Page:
Chances are you’ve seen the Alabama Hills of California before, whether you realized it or not. Hollywood’s been coming here for years to produce movies, and if you’re lucky (or “unlucky” depending on your interests) they may even have filming in progress.
Best part of the Alabama Hills BLM Camping experience: the scenery is amazing, the outdoor activities are plenty, and the RV camping is Free!
We were camping in Mono Lake California (by far one of our favorite Free National Forest Campsites) when the temperatures changed on a dime and the snow began to fall. Our friends Wheeling It and Watsons Wander told us to head south a couple hours and meet them in the warm and sunny Alabama Hills. As we entered the public lands we realized we had entered another world….not just the scenery, but the weather! Take off the jacket and throw on some shorts baby! What a difference a few thousand feet in elevation and a couple hundred miles south make.
The Alabama Hills BLM (Bureau of Land Management) is located off highway 395 between Los Angeles and Lake Tahoe (or Reno, NV), in California obviously. These hills received their name from prospectors and minors based on the confederate warship the CSS Alabama. Although they are called “hills” they are actually a part of the Sierra Nevada Mountains. These hills and arches were likely created from earthquakes, volcanoes and erosion over a couple hundred million years.
No matter how you slice it, or what the real history is: these perfectly round stacked boulders with the contrast of the sharp edged Eastern Sierra’s in the background, makes for one cool sight to park the RV. As with most BLM the camping is free, there are no services or facilities, and the stay limit is 14 days.
If you want to stay in our exact spot here are the coordinates: 36.609973 -118.132254
Some of the most famous movies and TV series that have used this BLM are The Good, The Bad and The Ugly, Bonanza, Star Trek Generations, Tremors (yep we’re one degree of separation closer to Kevin Bacon now), Iron Man, Gladiator and most recently Django Unchained. We’ve heard stories about people trying to camp and in comes a film crew, if they want your spot the cool thing is you cannot be forced to leave….but they can surround you and make it very uncomfortable for you to stay. I’d say tell the director to give you $50 to pay for the move, then you can find a more quiet space away from the craziness and yet, still see the movie set!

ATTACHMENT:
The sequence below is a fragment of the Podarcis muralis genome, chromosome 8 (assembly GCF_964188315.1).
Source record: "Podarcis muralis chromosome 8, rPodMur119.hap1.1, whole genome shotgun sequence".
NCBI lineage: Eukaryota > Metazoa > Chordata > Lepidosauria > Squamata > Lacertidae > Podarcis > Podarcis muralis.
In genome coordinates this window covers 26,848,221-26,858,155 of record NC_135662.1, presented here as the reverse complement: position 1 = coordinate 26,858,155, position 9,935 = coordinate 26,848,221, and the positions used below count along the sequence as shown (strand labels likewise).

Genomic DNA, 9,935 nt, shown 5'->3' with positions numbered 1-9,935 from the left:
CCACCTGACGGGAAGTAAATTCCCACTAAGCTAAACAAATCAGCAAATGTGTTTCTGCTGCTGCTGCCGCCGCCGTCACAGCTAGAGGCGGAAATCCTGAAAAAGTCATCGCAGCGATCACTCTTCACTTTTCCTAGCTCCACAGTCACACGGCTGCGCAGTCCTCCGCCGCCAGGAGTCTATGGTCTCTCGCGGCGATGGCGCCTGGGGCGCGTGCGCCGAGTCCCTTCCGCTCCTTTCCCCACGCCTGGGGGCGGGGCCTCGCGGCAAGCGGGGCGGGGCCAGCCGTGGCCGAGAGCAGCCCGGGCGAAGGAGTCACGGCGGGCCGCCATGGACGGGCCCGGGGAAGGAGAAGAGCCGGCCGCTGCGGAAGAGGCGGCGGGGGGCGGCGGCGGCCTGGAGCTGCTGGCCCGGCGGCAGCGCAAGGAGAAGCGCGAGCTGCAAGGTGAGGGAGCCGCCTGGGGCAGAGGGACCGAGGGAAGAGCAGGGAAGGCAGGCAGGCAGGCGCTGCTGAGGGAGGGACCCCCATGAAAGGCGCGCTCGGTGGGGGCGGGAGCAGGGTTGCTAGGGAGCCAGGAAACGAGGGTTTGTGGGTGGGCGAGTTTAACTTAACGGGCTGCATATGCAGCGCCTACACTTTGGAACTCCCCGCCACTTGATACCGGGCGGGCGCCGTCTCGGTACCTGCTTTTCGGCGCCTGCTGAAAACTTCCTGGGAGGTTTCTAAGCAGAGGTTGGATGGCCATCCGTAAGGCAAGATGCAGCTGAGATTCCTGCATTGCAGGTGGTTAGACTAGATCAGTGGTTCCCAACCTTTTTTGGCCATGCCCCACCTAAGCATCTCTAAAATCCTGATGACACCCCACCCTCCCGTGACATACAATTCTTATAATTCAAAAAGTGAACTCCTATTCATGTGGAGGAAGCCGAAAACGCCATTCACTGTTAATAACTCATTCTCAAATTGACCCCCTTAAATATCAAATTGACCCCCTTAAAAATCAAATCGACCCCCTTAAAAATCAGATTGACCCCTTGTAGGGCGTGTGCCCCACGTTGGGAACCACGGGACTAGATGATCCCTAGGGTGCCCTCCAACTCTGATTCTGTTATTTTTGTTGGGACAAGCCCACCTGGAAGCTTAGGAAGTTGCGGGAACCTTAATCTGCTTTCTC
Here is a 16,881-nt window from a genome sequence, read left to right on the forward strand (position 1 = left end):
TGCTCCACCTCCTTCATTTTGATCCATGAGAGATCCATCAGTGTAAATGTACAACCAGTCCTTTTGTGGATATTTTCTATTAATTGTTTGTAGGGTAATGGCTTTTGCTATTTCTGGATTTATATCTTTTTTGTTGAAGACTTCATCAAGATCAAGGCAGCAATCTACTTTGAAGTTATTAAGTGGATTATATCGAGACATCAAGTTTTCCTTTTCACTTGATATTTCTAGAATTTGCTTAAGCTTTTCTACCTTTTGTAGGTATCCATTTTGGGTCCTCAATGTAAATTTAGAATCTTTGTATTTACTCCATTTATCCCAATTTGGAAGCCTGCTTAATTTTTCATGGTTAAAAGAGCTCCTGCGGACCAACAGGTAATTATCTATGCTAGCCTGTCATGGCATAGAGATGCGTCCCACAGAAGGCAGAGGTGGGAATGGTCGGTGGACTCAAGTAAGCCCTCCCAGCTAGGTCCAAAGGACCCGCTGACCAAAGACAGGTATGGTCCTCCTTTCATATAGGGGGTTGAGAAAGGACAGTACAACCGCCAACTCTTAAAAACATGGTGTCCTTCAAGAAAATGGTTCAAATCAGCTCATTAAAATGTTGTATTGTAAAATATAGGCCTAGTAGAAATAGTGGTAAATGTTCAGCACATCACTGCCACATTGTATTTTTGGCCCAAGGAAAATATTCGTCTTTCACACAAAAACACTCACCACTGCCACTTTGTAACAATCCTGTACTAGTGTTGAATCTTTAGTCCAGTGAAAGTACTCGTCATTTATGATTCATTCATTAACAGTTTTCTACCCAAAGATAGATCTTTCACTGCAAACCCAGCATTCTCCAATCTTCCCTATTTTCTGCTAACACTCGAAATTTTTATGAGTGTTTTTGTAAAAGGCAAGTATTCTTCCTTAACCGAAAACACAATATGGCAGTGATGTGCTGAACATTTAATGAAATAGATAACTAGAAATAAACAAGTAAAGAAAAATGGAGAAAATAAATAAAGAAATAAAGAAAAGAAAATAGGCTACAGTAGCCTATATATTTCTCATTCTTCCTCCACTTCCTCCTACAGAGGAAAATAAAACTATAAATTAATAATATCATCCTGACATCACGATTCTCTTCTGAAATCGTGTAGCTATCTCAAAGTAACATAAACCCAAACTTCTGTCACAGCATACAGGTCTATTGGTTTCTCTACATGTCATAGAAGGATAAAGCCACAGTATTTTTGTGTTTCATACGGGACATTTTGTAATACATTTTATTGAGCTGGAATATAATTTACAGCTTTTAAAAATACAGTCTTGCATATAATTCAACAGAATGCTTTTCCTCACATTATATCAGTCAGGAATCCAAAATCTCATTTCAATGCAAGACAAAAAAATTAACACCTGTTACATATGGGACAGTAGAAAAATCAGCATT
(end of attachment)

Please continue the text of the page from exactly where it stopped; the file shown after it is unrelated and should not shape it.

There’s a ton of hiking trails, plenty of rock piles to scale and several arches to explore. We were pretty lazy so we only hiked to the most famous Mobius Arch (although we did get up at the crack of dawn to capture the morning light, so that probably explains our enthusiastic expressions). I guess we weren’t lazy; we just spent our time socializing with our new friends and preparing for our big BLM Pumpkin Carving Contest (there is a video if you haven’t seen it, apparently our readers have chosen our competition as the winners!?!).
Cell service is limited. With our Wilson Sleek we were able to get some service, but not enough to watch streaming video or anything like that. There is a dump station and fresh water fill in the established BLM campground which is a few miles south of where we stayed. The Watson’s said there’s 4G cell service there, so if you need to work you might be better off paying the small camping fee.
The little town of Lone Pine, CA is closest to the campground, just a few miles east on the main highway. It’s not much to talk about but we did find Lone Star Bistro which is a little coffee and tea shop that serves up decent bagels (probably from Costco) and has free WiFi that’s pretty fast. The largest attraction is the Lone Pine Film History Museum, it’s supposed to be pretty neat if you are into old western movies, we didn’t get to stop by as their winter hours are pretty random.
The biggest nearby town for exploring is Big Pine, CA near the junction of 395 and 168. There’s supposedly some quality restaurants if you need a date night, a few local coffee shops, plenty of wildlife and hiking trails. Make sure you give yourself a day to explore the Ancient Bristlecone Pine Forest, we had to skip it due to lack of time (and the impending snow on our tails) but it’s on our ‘must do’ list for a future visit.
If you’re coming from the north like us you’ll want to stop in Bishop, CA as it’s by far the largest town en-route from Mono Lake. This is where you’ll want to dump and fill your tanks (the cheapest we found was $5 at the Highlands RV Park), fill up on fuel and stock up groceries. We saw a few people camping overnight in the Von’s grocery store parking lot, so if you want to enjoy town a bit and run your errands this may be a good overnight option (of course you should always ask the manager).